Here is a guide to what would stay open and what would shut down, according to agency shutdown plans :

The 2 million U.S. military personnel would remain at their posts, but roughly half of the Pentagon's 800,000 civilian employees would be furloughed -- ordered not to work.

Contracts awarded before the shutdown would continue, and the Pentagon could place new orders for supplies or services needed to protect national security. Other new contracts, including renewals or extensions, would not be awarded . Payments to defense contractors such as Boeing (BA.N) , Lockheed Martin (LMT.N) and RTX (RTX.N) , formerly known as Raytheon, could be delayed.

The Department of Energy's National Nuclear Security Administration would continue maintaining nuclear weapons.


Agents at the FBI, the Drug Enforcement Administration (DEA) and other federal law enforcement agencies would remain on the job , and prison staffers would continue to work.

The Secret Service and the Coast Guard would also continue operations, and most employees would continue to work.

Most of the Federal Trade Commission's consumer-protection workers would be furloughed, as would half of its antitrust employees.


The Social Security Administration would continue to issue retirement and disability benefits, though the agency might have to delay its announcement of its annual increase in payments.

Payments would likewise continue under the Medicare and Medicaid healthcare programs.

Military veterans' benefits would also continue, according to a 2021 contingency plan.

Nutrition benefits provided to 7 million mothers through the Women, Infants and Children program would be cut within days, according to Agriculture Secretary Tom Vilsack.

Food aid through the Supplemental Nutrition Assistance Program (SNAP) would go out as normal for October, but could be affected after that.


National parks, monuments and other sites would be closed to the public, though it will be impossible to keep visitors out of many of them. Rangers would be furloughed and restrooms, help desks and other facilities would be shuttered.

Some states may use their own money to keep parks and other sites open, as happened in the 2018-2019 shutdown.

Wildfire fighting efforts would continue, according to the Agriculture Department's 2020 contingency plan, though timber sales on national forest lands would be curtailed and fewer recreation permits would be issued.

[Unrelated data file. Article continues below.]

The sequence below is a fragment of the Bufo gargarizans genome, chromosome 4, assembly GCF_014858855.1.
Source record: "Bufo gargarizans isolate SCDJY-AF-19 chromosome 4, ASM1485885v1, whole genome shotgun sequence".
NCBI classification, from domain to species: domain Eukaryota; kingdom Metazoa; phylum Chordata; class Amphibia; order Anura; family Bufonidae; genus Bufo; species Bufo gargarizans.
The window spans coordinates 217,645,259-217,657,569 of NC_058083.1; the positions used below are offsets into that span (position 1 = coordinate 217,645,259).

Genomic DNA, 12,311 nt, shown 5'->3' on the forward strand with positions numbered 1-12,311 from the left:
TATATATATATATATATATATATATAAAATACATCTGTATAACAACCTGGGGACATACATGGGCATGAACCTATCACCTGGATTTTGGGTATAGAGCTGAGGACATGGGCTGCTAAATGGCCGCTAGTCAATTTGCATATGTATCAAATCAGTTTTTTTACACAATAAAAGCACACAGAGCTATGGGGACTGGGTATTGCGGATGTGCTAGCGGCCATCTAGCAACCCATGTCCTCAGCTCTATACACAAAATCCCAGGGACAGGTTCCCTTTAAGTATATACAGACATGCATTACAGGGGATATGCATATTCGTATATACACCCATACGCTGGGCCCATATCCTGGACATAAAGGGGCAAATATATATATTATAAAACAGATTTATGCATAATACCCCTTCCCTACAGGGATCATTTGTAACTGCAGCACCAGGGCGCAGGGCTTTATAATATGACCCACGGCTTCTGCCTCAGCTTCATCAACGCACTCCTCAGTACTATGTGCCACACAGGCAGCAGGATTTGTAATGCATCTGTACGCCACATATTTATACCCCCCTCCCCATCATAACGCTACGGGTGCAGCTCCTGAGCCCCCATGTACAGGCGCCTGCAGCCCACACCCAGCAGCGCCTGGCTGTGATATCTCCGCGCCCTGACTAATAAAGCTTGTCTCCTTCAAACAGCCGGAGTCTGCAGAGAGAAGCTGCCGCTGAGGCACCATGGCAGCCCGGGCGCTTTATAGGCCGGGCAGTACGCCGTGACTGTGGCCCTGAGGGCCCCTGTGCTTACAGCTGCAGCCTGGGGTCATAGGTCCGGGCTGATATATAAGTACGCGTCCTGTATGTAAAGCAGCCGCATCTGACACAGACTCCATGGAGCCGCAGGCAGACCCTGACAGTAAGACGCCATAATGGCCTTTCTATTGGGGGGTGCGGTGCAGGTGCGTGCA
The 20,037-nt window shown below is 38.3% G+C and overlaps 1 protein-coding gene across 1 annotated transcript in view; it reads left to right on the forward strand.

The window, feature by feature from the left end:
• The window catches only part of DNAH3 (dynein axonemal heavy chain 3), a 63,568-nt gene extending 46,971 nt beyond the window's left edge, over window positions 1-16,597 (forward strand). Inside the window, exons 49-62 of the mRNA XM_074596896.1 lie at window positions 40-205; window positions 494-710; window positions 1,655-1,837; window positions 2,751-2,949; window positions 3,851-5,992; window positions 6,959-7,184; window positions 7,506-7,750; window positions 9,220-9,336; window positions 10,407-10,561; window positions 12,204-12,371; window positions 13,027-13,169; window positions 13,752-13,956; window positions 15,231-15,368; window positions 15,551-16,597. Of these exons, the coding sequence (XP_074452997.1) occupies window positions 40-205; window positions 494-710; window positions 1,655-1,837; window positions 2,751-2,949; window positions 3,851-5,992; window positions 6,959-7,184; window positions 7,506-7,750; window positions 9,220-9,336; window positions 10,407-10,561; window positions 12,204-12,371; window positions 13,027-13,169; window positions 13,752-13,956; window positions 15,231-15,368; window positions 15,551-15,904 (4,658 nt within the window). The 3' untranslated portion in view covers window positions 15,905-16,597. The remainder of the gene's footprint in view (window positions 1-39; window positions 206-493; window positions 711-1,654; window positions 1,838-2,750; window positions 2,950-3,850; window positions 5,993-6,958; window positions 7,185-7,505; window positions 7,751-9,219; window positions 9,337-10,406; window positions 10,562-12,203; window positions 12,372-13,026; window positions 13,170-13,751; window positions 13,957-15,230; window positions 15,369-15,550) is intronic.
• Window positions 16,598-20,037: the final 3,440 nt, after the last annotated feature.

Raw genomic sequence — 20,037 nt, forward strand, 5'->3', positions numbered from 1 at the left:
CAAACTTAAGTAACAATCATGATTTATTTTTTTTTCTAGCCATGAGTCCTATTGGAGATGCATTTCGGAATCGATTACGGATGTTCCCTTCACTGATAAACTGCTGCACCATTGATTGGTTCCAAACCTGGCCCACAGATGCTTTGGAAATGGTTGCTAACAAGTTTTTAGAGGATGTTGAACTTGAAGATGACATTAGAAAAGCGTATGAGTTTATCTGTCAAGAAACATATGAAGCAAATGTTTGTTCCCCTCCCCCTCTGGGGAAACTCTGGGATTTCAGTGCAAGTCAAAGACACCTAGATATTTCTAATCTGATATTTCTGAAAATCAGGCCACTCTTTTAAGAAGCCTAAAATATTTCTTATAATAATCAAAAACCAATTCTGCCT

The Smithsonian museums that line the National Mall have enough money on hand to stay open for about a week after a shutdown, as would the National Zoo. After that, they would close to the public, though zoo staffers would continue to care for animals.


Most Border Patrol and immigration enforcement agents would continue to work, as would most customs officers.

Local governments would not get new aid to shelter migrants.

The Cybersecurity and Infrastructure Security Agency would suspend security reviews that help schools, local governments and other institutions defend against ransomware.


Federal courts have enough money to stay open until at least Oct. 13 . Activities might be scaled back after that point. The Supreme Court would stay open as well.

Criminal prosecutions, including the two federal cases against former President Donald Trump , would continue. Most civil litigation would be postponed. The government's landmark Google antitrust lawsuit would continue.

Lawmakers would continue to collect paychecks, even as other federal workers do not. Staffers would not get paid, though those deemed essential would be required to work.


Airport security screeners and air-traffic control workers would be required to work, according to recent contingency plans, though absenteeism could be a problem. Some airports had to suspend operations during a shutdown in 2019 when traffic controllers called in sick.

Training for 1,000 new air-traffic controllers would stop, leaving the system understaffed. The Transportation Security Administration would not be able to hire new airport security screeners ahead of the busy holiday travel season.

Some major infrastructure projects could face delays because environmental reviews and permitting would be disrupted, according to the White House.


U.S. embassies and consulates would remain open. Passport and visa processing would continue as long as there were sufficient fees to cover operations. Nonessential official travel, speeches and other events would be curtailed.

Some foreign aid programs could run out of money as well.

Scientific research would be disrupted as agencies like the National Institutes of Health, the National Science Foundation and the National Oceanographic and Atmospheric Administration (NOAA) would furlough most of their workers once they run out of funding.

The National Aeronautics and Space Administration (NASA) would continue to support the International Space Station and track satellites, but 17,000 of its 18,300 employees would be furloughed.